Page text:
Zam ran an online news site and frequently criticized the Iranian government. Tehran accused him of inciting violence during the anti-government protests of 2017 and 2018.

Iran has imprisoned or executed almost 900 journalists in the past 40 years, according to Reporters Without Borders.

Holocaust survivors honored on first night of Hanukkah—Finally, we end today on the internet.

AUDIO: [Hanukkah… Speaking German]

Holocaust survivors around the world marked the start of Hanukkah last Thursday with an online event. The livestream included speeches by survivors, musical performances, and the lighting of the menorah at the Western Wall in Jerusalem.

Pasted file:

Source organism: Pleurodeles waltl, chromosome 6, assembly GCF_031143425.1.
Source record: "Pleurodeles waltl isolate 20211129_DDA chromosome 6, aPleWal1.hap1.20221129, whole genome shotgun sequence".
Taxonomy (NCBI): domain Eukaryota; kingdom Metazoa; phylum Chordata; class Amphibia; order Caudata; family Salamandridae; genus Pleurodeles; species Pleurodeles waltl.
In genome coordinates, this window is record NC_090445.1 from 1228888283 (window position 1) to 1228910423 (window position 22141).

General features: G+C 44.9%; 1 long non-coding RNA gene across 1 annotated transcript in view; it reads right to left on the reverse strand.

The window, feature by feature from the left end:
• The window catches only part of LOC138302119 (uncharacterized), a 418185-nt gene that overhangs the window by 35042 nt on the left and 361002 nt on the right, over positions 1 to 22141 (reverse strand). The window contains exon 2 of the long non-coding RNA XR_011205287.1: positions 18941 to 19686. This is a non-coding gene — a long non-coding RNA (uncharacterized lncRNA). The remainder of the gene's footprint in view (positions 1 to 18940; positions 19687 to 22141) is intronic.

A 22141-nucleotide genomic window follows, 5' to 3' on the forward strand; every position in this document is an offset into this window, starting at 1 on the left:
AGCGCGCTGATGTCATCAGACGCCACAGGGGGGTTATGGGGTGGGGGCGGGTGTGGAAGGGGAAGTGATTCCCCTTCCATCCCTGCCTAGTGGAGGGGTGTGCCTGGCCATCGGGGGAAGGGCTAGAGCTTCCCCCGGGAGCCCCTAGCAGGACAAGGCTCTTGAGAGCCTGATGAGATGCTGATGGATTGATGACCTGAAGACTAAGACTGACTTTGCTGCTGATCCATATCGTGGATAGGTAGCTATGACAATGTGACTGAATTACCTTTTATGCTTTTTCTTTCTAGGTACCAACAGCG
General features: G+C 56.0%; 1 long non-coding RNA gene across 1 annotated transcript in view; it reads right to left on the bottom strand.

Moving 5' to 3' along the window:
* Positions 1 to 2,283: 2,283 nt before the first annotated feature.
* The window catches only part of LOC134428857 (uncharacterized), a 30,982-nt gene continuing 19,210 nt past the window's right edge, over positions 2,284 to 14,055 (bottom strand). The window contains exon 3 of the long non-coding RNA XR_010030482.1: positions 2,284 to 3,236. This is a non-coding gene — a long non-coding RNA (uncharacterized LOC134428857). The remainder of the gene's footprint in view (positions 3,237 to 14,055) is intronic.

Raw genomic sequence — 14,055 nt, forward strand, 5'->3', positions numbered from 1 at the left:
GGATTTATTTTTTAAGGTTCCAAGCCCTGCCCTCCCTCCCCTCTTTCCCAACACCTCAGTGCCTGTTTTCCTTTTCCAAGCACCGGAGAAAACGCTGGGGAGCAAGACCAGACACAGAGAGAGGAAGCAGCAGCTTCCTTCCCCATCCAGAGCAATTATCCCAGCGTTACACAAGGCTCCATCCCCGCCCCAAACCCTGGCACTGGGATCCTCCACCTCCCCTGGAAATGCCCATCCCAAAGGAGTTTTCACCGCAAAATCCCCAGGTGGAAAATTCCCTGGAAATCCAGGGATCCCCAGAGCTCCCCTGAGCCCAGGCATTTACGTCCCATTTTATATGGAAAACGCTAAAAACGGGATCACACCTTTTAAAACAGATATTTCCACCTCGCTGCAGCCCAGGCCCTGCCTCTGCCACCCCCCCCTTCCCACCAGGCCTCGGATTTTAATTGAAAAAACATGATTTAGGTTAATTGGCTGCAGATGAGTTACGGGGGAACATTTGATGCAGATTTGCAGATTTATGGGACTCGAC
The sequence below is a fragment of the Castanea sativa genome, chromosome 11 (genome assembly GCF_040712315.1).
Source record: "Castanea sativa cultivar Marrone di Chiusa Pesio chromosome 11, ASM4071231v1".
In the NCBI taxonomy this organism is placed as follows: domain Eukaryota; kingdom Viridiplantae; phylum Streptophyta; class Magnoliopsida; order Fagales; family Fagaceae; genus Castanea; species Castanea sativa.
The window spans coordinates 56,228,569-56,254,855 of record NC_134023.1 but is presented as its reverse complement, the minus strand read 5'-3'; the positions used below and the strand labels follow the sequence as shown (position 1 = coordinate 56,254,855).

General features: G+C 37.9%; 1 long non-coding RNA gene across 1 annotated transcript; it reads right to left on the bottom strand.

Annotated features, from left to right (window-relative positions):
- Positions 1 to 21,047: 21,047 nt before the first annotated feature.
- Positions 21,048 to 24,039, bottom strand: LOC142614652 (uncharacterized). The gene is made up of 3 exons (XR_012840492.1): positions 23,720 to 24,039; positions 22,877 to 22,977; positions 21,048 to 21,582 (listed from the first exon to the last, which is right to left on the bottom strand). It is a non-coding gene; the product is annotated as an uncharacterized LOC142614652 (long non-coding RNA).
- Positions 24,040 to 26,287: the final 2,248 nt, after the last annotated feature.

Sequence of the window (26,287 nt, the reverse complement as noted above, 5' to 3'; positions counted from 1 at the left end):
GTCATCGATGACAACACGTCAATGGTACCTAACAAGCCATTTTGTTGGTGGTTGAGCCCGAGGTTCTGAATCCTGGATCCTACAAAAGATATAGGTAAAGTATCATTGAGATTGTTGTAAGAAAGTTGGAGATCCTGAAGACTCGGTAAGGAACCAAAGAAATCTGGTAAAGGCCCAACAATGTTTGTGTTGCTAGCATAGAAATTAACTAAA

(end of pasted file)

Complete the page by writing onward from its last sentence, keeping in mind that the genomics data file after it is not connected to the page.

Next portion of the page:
AUDIO: Candles tell a story. They tell a story of survival and a story of the future. Who are our candles? It is you the survivors, you who can share with us the message of the past and the promise of the future.

The Jewish Claims Conference organizes the event every year to pay tribute to those who died in Nazi camps, and raise awareness of anti-Semitism. This year they held a virtual event due to the pandemic.

That’s this week’s World Tour. Reporting for WORLD, I’m Onize Ohikere in Abuja, Nigeria.

NICK EICHER, HOST: Like most everything this year, the Summer Olympic Games got postponed. They’ve been rescheduled to begin on July 23rd of next year. 

And when that Olympic torch is finally lit, there will be several new sports for your viewing pleasure! 

REICHARD: Like board games? 

Uh, sorry, no. But we’ll have surfing, sport climbing, and skateboarding. But we’ve saved the best for last.

Can you guess? I’ll give you a few hints. 

It involves maneuvers like the Headspin, the Robot, and of course the Worm. 

REICHARD: Breakdancing?!